Baking (rec.food.baking) For bakers, would-be bakers, and fans and consumers of breads, pastries, cakes, pies, cookies, crackers, bagels, and other items commonly found in a bakery. Includes all methods of preparation, both conventional and not.

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Old 19-10-2006, 03:01 PM posted to rec.food.baking
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Default no time to bake - how to divide time in recipe over a day

Hello,
I bake Challa once a week but suddenly have almost no time on my hands
so I wondering how I can divide up the recipe into stages so I can do
it over a few days perhaps. IT takes me say 20 minutes to mix the
ingredients and then 2 hours letting the dough rise and punching it
down every 20 minutes or so (can this step be left out?), I then shape
the challas and let them rise for around an hour followed by baking.

How important is the punching part? If I didnt' do that I could leave
for the 2 hours and come back afterwards.
Can I freeze the dough after the 2 hour rise. How would I procede to
defrost and continue?
Would it be better to shape the challas first and then freeze?

How much flexibility do I have with this recipe?

Thanks all.


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Old 19-10-2006, 04:29 PM posted to rec.food.baking
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Default no time to bake - how to divide time in recipe over a day

On 19 Oct 2006 07:01:38 -0700,
wrote:
I bake Challa once a week but suddenly have almost no time on my hands
so I wondering how I can divide up the recipe into stages so I can do
it over a few days perhaps. IT takes me say 20 minutes to mix the
ingredients and then 2 hours letting the dough rise and punching it
down every 20 minutes or so (can this step be left out?), I then shape
the challas and let them rise for around an hour followed by baking.

How important is the punching part? If I didnt' do that I could leave
for the 2 hours and come back afterwards.
Can I freeze the dough after the 2 hour rise. How would I procede to
defrost and continue?
Would it be better to shape the challas first and then freeze?

How much flexibility do I have with this recipe?


Since I haven't actually seen your recipe, it's hard to say. I've
also never seen a Challa recipe, only Challah recipes.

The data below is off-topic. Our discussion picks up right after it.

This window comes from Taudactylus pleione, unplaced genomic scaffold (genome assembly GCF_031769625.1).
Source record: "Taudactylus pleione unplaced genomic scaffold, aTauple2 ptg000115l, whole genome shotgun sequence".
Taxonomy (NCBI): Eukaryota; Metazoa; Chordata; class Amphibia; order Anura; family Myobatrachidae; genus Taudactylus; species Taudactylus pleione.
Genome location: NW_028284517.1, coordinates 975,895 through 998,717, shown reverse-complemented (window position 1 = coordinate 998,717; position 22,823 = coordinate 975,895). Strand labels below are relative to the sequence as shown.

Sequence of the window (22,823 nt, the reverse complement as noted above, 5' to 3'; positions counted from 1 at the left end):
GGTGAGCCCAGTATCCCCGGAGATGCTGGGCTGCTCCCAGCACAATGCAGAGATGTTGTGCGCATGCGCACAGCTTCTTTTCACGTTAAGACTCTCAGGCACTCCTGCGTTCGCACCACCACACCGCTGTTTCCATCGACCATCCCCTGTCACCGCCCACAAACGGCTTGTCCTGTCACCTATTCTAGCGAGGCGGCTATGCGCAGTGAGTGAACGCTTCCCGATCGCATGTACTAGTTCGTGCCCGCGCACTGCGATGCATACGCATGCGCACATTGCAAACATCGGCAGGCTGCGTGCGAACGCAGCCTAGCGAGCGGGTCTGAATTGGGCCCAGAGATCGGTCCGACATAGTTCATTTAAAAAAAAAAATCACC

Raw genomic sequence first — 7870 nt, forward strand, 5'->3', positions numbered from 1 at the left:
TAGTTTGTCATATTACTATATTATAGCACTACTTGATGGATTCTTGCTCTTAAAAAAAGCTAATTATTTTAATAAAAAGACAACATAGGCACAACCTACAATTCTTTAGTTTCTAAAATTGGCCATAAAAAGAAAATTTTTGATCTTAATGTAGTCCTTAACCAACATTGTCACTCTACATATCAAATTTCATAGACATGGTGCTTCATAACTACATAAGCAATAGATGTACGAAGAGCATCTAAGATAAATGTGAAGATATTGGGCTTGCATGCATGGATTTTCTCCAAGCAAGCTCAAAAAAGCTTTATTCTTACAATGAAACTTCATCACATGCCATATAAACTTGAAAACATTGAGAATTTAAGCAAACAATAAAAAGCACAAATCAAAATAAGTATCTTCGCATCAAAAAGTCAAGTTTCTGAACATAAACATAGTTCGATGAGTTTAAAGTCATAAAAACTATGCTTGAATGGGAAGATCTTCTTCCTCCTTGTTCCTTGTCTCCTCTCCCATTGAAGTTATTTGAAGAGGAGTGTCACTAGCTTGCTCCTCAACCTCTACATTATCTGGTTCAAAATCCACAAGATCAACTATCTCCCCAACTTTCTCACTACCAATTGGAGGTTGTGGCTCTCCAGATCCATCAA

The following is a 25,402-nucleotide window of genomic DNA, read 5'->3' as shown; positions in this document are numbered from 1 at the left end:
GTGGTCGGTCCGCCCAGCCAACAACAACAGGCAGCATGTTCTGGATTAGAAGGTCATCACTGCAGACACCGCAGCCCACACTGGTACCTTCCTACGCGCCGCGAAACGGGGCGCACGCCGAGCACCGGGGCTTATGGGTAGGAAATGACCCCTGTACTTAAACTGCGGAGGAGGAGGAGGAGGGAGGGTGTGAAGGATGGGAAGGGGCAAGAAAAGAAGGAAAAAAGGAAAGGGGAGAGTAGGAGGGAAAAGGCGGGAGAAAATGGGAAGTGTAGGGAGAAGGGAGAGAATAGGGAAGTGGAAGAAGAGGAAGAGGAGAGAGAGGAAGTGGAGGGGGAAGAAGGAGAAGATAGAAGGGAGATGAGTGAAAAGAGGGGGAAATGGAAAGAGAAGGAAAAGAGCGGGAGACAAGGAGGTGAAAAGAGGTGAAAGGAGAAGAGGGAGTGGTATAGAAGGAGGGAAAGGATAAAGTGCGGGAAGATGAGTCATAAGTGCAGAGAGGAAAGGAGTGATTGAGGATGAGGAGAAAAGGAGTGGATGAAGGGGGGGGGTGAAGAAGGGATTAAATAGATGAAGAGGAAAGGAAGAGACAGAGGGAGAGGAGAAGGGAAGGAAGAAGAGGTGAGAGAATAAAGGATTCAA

However, I make a sourdough Challah and the process is something like this:

Refresh the starter
Mix the dough
Let the dough rise for about 2 to 4 hours (this could be retarded by
putting the dough in the fridge for up to a day, after the dough was
out for an hour or so)
Scale the dough.
Roll the dough into strands.
Braid the strands.
Wash with an egg wash.
Let the dough rise for 1 to 2 hours (this can also be retarded by
putting the dough into the fridge for up to 24 hours after the dough
has been out for an hour or so)
When the dough is risen, brush with an egg wash again, sprinkle with
poppy or sesame seeds and bake.

It is not necessary to punch dough down. Ever. Simply folding it or
kneading it has the same effect, but punching it down tends to damage
the gluten structure.

If you have to punch it down every 20 minutes, I suspect you used too
much yeast. WAY too much yeast.

Hope that helps,
Mike
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Old 19-10-2006, 09:21 PM posted to rec.food.baking
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Default no time to bake - how to divide time in recipe over a day

Hi,

I can't tell you exactly, as I don't have your specific recipe, but I
bake a lot of challah. My family loves it, and I also bake for
friends. My specific recipe calls for the dough to rise for an hour
after it is mixed. Once the dough has risen, I then make it into
loaves and let it rise for another hour. When it has risen a second
time, I remove the loaves, brush them with egg wash and bake for 25
minutes in a 350 degree oven. I do have to handle the dough after the
first time, but don't necessarily "punch it down". There are many
challah recipes of course, so many ways to bake them.

In one of the cookbooks I use, there is the choice to mix the dough and
let it rise in the refrigerator over night. I don't usually do that,
but if time is really short, that could spread the work out for you
into a two day process. Also, bread freezes really well, so I often
will bake a double or triple batch and then freeze the leftover loaves
to use the following week. As long as the bread is totally cooled and
wrapped well before freezing, it should keep fine in the freezer.

Hope it helps.

Claire
wrote:
Hello,
I bake Challa once a week but suddenly have almost no time on my hands
so I wondering how I can divide up the recipe into stages so I can do
it over a few days perhaps. IT takes me say 20 minutes to mix the
ingredients and then 2 hours letting the dough rise and punching it
down every 20 minutes or so (can this step be left out?), I then shape
the challas and let them rise for around an hour followed by baking.

How important is the punching part? If I didnt' do that I could leave
for the 2 hours and come back afterwards.
Can I freeze the dough after the 2 hour rise. How would I procede to
defrost and continue?
Would it be better to shape the challas first and then freeze?

How much flexibility do I have with this recipe?

Thanks all.




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